Column: Narnia’ should serve as reminder

Published 12:00 am Thursday, December 15, 2005

Love Cruikshank, Love notes

Last week was an eventful one. On Dec. 6, the Washington Ave. Writers had supper at the Pizza Hut, marking their fourth anniversary.

The group was started in September 2001. It meets, except during the holiday season, every Tuesday at 7 p.m. at my house, 909 S. Washington Ave.

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There are no officers, no by-laws, no dues. The only requirement is that after the first meeting the member must have some original work to read to the group or pay a fine of 25 cents. The writing is not assigned but is the choice of the writer. The next meeting will be on Jan. 3.

Christmas is less than two weeks away as I write this. I’m still loping after it in the spirit of desperation. One thing about Christmas that I’ve always loved is its stand on behalf of peace.

“Peace be to the world and joy to all mankind.”

It puzzles me that those who do the most talking about their Christian faith seem not to have grasped its teachings. I’m not talking about the war in Iraq now. I’m talking about those courageous defenders of the faith who are raising conflict about “Christmas tree&8221; versus “Holiday tree.”

The winter solstice has been celebrated many places by many people. I believe it was the Druids who gave us the tree touch. Christians didn’t celebrate Christmas until around the fourth century and the church fathers, including St. Jerome, opposed it.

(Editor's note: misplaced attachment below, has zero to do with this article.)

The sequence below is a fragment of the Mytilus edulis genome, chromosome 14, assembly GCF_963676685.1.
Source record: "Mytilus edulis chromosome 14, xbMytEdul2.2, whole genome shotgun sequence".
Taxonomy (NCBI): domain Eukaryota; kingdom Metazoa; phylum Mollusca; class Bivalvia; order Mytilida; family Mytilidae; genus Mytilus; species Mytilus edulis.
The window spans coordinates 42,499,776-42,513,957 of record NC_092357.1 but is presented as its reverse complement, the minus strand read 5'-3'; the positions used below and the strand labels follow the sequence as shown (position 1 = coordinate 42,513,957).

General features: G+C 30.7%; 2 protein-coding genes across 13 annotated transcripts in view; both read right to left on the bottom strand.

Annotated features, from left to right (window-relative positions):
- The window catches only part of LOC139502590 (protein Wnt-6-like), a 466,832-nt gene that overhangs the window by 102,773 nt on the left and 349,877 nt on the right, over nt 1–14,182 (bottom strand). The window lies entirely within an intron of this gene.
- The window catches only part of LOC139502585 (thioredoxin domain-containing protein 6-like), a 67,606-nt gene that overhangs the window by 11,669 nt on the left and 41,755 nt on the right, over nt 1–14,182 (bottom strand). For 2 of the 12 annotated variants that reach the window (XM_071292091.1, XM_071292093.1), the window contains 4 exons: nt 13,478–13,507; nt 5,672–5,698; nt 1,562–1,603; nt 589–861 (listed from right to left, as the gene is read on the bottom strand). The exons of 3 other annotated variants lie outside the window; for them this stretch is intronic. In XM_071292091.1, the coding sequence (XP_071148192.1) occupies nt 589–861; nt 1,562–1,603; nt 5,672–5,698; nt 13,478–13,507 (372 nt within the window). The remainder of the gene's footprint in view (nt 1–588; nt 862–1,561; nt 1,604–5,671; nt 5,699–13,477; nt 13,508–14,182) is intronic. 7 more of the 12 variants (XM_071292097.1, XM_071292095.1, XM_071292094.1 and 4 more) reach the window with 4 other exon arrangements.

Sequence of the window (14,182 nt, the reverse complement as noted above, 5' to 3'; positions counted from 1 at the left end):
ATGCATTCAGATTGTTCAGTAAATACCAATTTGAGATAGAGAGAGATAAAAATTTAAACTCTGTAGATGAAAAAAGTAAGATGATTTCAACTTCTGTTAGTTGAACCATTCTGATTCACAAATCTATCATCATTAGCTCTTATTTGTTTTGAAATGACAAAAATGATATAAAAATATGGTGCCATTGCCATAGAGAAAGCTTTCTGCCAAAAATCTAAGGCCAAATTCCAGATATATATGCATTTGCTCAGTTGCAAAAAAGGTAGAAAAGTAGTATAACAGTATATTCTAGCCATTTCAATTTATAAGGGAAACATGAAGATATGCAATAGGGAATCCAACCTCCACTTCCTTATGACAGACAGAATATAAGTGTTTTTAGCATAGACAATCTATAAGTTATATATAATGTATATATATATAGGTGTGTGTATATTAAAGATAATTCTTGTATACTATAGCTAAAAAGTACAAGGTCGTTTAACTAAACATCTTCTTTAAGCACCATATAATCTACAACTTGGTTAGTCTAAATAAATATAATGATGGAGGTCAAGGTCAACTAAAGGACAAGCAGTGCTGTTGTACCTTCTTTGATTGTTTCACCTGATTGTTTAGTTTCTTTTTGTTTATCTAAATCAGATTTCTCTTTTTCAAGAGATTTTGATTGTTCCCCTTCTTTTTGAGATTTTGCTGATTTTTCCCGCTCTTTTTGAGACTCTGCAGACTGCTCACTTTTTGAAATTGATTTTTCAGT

If you find yourself throwing hissy-fits concerning the Christmas/holiday tree, you’re barking (no pun intended) up the wrong tree. The Christian faith is not complicated. You are asked to love God (Good) and your neighborhood.

I find nothing in Scripture about celebrating a solstice. Christmas is a holiday that stands for a beautiful and, for Christians, solemn event. It brings much joy to many people and we have every respect for the day. But it is most inappropriate to use it as a basis for telling others how they are to celebrate it or not celebrate it.

Years ago, when I, for a time, edited the church page I was trying to get a photo of children celebrating the day. One church wanted to get a group of children surrounding Santa Claus.

When I explained that since I wanted illustrations for the church page I preferred something more religious, I was told in no uncertain terms that I was encouraging hypocrisy in children. We didn’t use a photo from that church.

There is no known date for the birth of Jesus. I can’t help wishing his birthday were celebrated in warmer weather. On the other hand, Christmas is probably a courageous festival to break the long cold winter.

Remember what a dismal place Narnia was under the spell of the evil witch, when she made sure that it was “always winter and never Christmas.&8221;

(Love Cruikshank is an Albert Lea resident. Her column runs Thursday.)